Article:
It’s about being in the right gear for the right conditions. When you’re in your car, pulling out of a parking space, you’re in first gear. That’s the best gear, the most productive gear for what you’re doing. When you’re joining a motorway, you join it in fourth, fifth or sixth gear – the most appropriate gear for the conditions you’re in. Applying a £10 million strategy to a start-up business is like trying to pull out of a parking space in fifth gear. Trying to apply a 50K strategy to a million-pound business, or even a 100K business, is like trying to join a motorway in first or second gear. As we evolve in our business, as we grow as entrepreneurs, we have to change gears. We apply a certain strategy to a start-up, then we have to shift gears to a new strategy which might take us to 50K, perhaps change again for 100K, and again at 200K, to hit half a million or a million, and again to hit multiple eight figures, 10 million or above. I’m not saying that any of this information is wrong, I’m not even saying it’s bad. It’s just really, really bad for where you are right now.
So, the question is, who are you listening to? If it’s a mentor who’s been there before you, it could be incredibly valuable, but if they can’t really remember or associate with where you’re at, you may well be getting the wisdom relevant to where they are now, which won’t be relevant to where you are now. Whilst it’s great shit, it’s not great now. It’ll slow you down.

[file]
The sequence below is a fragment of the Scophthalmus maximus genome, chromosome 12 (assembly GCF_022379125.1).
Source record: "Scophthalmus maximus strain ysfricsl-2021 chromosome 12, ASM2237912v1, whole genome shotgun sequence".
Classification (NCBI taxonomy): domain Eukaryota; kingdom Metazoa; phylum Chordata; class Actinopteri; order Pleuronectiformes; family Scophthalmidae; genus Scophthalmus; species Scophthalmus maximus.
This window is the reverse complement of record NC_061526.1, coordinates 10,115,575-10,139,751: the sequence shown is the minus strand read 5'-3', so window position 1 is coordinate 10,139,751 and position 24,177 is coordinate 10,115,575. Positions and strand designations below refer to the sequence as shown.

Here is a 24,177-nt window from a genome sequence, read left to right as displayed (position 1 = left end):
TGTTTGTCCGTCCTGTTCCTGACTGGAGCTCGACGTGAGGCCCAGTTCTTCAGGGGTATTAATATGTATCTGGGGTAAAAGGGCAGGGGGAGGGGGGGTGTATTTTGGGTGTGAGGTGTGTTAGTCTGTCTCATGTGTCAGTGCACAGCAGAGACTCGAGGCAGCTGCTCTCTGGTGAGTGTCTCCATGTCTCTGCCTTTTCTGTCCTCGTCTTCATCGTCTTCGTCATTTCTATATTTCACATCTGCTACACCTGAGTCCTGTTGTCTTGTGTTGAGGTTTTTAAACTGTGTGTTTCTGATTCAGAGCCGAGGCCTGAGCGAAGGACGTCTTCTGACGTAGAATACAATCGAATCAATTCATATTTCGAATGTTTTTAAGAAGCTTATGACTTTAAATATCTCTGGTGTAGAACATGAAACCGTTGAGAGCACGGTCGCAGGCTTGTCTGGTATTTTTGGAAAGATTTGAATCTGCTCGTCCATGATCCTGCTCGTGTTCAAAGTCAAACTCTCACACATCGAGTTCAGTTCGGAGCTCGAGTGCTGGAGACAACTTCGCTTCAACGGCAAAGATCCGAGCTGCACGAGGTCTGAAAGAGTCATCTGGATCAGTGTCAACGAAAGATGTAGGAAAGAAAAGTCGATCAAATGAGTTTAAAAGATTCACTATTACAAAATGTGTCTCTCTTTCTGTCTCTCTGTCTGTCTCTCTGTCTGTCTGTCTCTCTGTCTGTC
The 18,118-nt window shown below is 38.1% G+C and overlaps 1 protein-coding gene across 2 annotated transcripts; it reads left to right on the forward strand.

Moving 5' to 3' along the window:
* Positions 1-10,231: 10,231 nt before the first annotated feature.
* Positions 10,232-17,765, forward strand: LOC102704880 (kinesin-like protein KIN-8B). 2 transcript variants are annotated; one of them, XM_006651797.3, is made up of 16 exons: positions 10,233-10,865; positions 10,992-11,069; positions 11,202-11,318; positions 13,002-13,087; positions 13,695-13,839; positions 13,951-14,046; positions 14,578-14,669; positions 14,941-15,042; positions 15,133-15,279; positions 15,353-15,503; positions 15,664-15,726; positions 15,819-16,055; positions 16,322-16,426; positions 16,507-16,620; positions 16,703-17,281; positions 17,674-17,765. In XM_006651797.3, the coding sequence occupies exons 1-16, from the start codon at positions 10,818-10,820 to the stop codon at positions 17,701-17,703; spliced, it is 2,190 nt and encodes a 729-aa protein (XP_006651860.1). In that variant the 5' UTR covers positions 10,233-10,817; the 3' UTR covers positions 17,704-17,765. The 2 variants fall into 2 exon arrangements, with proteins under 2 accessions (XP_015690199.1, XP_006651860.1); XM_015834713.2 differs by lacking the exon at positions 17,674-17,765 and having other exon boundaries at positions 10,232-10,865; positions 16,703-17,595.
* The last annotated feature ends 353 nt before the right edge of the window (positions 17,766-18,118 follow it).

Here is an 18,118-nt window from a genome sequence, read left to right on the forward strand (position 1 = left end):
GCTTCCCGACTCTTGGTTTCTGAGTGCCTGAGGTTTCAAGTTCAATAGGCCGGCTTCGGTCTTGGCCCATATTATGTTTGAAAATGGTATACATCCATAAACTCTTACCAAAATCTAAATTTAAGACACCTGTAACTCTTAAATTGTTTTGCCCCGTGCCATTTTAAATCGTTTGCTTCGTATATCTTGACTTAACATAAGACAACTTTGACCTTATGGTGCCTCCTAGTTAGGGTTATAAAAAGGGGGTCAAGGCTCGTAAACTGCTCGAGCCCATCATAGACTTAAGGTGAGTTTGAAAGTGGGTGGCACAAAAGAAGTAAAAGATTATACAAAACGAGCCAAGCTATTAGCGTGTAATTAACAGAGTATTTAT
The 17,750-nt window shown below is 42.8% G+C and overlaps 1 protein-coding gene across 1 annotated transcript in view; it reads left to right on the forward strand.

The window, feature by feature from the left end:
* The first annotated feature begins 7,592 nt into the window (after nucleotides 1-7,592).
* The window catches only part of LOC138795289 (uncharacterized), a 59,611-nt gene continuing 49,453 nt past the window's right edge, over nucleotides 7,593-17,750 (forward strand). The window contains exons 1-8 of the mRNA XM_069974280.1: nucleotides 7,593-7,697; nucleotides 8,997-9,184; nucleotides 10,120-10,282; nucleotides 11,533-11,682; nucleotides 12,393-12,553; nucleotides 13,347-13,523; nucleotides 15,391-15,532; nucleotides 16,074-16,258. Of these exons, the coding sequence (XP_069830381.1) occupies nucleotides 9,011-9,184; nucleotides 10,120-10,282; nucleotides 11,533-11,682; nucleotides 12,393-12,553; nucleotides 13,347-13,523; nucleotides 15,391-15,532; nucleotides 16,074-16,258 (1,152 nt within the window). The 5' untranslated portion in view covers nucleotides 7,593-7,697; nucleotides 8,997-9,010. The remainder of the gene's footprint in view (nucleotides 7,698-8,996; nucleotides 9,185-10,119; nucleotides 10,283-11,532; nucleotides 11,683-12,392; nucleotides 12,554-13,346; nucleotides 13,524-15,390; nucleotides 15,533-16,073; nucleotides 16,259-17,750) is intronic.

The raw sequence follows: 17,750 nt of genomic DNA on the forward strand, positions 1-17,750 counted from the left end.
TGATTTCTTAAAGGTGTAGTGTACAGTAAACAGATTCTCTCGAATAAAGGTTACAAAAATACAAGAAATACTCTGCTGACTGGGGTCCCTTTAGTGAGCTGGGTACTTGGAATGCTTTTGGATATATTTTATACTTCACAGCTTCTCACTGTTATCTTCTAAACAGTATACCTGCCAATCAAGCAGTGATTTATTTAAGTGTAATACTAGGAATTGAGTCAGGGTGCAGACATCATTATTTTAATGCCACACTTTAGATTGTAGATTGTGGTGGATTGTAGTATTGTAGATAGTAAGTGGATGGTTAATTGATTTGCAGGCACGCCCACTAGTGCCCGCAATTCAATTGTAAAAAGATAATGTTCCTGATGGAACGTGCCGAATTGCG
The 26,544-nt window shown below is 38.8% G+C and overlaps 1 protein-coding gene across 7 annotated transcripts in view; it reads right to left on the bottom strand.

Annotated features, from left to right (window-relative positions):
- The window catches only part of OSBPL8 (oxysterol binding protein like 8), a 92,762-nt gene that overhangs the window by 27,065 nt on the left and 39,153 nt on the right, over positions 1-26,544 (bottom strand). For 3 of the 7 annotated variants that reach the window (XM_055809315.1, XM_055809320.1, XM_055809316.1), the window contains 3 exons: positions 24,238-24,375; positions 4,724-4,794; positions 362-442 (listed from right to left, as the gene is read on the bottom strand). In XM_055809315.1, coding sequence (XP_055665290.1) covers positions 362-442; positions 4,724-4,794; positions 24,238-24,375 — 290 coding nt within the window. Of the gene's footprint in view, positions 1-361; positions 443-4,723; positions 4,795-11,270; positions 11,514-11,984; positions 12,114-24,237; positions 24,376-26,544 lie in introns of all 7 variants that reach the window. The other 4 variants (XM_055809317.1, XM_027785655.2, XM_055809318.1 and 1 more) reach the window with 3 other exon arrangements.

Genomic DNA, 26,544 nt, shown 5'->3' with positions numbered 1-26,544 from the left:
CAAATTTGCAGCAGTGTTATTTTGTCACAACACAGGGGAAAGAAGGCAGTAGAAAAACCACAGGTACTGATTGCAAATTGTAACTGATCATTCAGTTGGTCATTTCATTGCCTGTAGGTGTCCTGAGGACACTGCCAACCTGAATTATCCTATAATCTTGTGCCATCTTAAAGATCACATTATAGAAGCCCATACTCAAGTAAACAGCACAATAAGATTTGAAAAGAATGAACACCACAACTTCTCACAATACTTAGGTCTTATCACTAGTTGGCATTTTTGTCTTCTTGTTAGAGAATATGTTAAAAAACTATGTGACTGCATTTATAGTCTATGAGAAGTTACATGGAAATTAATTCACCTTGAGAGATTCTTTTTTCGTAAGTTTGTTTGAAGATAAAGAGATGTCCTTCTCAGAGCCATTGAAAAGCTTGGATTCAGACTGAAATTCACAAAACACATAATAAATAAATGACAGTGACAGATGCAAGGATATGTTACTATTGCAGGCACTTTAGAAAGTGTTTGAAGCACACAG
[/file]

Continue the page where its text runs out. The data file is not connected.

I’ve seen people applying strategies beyond where they’re at and watched their businesses stall for a year or more. That’s crazy, right? We want business growth. We want momentum. We want to get clear. We want extreme growth then we want to bed down and get our businesses rock solid. Then we go again. Does this make sense? If you’re starting to apply strategies from way up in the stratosphere when you’re literally just trying to get off the ground, it will bury your business.
First and foremost, put the filter up. Who are you listening to? Do they have your best interest at heart? Does it make sense? Yes? That’s the information you should be listening to. Is this person offering you advice for where you’re at right now or are they offering you advice for some time in the future? It needs to be the stuff that’s going to get you to the next rung of that ladder. It’s really important that you bear this in mind.